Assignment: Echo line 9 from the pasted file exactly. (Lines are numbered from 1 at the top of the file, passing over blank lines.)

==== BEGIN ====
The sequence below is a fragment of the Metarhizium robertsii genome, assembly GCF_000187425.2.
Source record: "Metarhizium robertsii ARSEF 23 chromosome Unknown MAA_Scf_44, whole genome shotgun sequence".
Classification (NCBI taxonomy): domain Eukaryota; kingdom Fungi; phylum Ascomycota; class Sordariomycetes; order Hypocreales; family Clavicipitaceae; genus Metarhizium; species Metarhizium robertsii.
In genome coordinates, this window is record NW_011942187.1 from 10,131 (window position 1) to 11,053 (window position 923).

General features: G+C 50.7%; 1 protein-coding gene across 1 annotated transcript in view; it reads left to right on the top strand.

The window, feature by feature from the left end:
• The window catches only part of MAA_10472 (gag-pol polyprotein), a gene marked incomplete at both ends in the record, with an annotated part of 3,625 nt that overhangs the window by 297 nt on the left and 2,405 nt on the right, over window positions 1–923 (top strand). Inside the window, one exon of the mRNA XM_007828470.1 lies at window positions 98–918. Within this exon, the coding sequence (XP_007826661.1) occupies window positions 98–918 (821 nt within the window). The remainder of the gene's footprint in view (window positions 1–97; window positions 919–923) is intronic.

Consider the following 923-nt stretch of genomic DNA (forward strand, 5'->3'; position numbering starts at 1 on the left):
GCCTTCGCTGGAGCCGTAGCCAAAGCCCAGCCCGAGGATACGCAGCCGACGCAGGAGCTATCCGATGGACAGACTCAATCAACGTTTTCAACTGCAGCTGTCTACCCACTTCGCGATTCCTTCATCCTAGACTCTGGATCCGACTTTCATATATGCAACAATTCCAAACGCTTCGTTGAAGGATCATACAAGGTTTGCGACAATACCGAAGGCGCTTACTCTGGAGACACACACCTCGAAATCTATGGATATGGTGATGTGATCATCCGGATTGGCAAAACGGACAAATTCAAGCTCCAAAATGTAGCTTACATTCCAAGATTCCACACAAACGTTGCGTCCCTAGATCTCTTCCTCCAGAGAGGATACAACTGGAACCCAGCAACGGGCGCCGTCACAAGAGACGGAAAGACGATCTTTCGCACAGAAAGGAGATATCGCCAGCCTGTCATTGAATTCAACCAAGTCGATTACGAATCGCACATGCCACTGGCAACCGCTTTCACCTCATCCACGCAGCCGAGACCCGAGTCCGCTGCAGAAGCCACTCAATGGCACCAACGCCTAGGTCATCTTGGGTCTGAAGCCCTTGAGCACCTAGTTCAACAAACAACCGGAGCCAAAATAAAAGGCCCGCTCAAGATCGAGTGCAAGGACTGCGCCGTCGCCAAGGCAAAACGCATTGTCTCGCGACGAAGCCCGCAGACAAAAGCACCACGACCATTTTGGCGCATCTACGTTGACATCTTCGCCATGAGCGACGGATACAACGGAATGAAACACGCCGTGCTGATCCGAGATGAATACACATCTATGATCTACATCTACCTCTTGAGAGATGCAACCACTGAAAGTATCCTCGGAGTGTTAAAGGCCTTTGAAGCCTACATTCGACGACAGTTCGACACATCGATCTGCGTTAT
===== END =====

GCCTTCGCTGGAGCCGTAGCCAAAGCCCAGCCCGAGGATACGCAGCCGACGCAGGAGCTATCCGATGGACAGACTCAATCAACGTTTTCAACTGCAGCTGTCTACCCACTTCGCGATTCCTTCATCCTAGACTCTGGATCCGACTTTCATATATGCAACAATTCCAAACGCTTCGTTGAAGGATCATACAAGGTTTGCGACAATACCGAAGGCGCTTACTCTGGAGACACACACCTCGAAATCTATGGATATGGTGATGTGATCATCCGGATTGGCAAAACGGACAAATTCAAGCTCCAAAATGTAGCTTACATTCCAAGATTCCACACAAACGTTGCGTCCCTAGATCTCTTCCTCCAGAGAGGATACAACTGGAACCCAGCAACGGGCGCCGTCACAAGAGACGGAAAGACGATCTTTCGCACAGAAAGGAGATATCGCCAGCCTGTCATTGAATTCAACCAAGTCGATTACGAATCGCACATGCCACTGGCAACCGCTTTCACCTCATCCACGCAGCCGAGACCCGAGTCCGCTGCAGAAGCCACTCAATGGCACCAACGCCTAGGTCATCTTGGGTCTGAAGCCCTTGAGCACCTAGTTCAACAAACAACCGGAGCCAAAATAAAAGGCCCGCTCAAGATCGAGTGCAAGGACTGCGCCGTCGCCAAGGCAAAACGCATTGTCTCGCGACGAAGCCCGCAGACAAAAGCACCACGACCATTTTGGCGCATCTACGTTGACATCTTCGCCATGAGCGACGGATACAACGGAATGAAACACGCCGTGCTGATCCGAGATGAATACACATCTATGATCTACATCTACCTCTTGAGAGATGCAACCACTGAAAGTATCCTCGGAGTGTTAAAGGCCTTTGAAGCCTACATTCGACGACAGTTCGACACATCGATCTGCGTTAT